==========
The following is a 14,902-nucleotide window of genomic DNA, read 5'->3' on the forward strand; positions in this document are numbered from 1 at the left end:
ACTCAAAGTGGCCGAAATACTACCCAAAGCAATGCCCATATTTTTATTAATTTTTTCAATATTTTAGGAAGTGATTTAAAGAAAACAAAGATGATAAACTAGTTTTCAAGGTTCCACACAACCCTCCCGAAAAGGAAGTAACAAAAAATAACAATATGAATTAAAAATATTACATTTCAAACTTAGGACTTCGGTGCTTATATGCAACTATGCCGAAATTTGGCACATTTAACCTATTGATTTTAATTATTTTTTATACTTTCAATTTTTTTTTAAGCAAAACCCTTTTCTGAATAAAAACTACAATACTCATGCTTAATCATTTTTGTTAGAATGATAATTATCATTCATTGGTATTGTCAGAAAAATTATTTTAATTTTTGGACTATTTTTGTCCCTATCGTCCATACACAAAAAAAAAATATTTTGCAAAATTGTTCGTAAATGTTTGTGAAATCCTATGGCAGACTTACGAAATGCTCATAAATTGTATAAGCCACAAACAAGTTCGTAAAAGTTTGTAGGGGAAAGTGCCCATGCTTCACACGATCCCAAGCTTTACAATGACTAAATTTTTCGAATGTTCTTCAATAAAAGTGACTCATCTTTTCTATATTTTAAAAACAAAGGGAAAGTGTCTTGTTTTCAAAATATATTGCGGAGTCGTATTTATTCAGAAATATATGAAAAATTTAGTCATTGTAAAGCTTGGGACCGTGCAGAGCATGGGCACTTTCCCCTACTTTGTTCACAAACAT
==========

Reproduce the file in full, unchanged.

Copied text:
The following is a 14,902-nucleotide window of genomic DNA, read 5'->3' on the forward strand; positions in this document are numbered from 1 at the left end:
ACTCAAAGTGGCCGAAATACTACCCAAAGCAATGCCCATATTTTTATTAATTTTTTCAATATTTTAGGAAGTGATTTAAAGAAAACAAAGATGATAAACTAGTTTTCAAGGTTCCACACAACCCTCCCGAAAAGGAAGTAACAAAAAATAACAATATGAATTAAAAATATTACATTTCAAACTTAGGACTTCGGTGCTTATATGCAACTATGCCGAAATTTGGCACATTTAACCTATTGATTTTAATTATTTTTTATACTTTCAATTTTTTTTTAAGCAAAACCCTTTTCTGAATAAAAACTACAATACTCATGCTTAATCATTTTTGTTAGAATGATAATTATCATTCATTGGTATTGTCAGAAAAATTATTTTAATTTTTGGACTATTTTTGTCCCTATCGTCCATACACAAAAAAAAAATATTTTGCAAAATTGTTCGTAAATGTTTGTGAAATCCTATGGCAGACTTACGAAATGCTCATAAATTGTATAAGCCACAAACAAGTTCGTAAAAGTTTGTAGGGGAAAGTGCCCATGCTTCACACGATCCCAAGCTTTACAATGACTAAATTTTTCGAATGTTCTTCAATAAAAGTGACTCATCTTTTCTATATTTTAAAAACAAAGGGAAAGTGTCTTGTTTTCAAAATATATTGCGGAGTCGTATTTATTCAGAAATATATGAAAAATTTAGTCATTGTAAAGCTTGGGACCGTGCAGAGCATGGGCACTTTCCCCTACTTTGTTCACAAACAT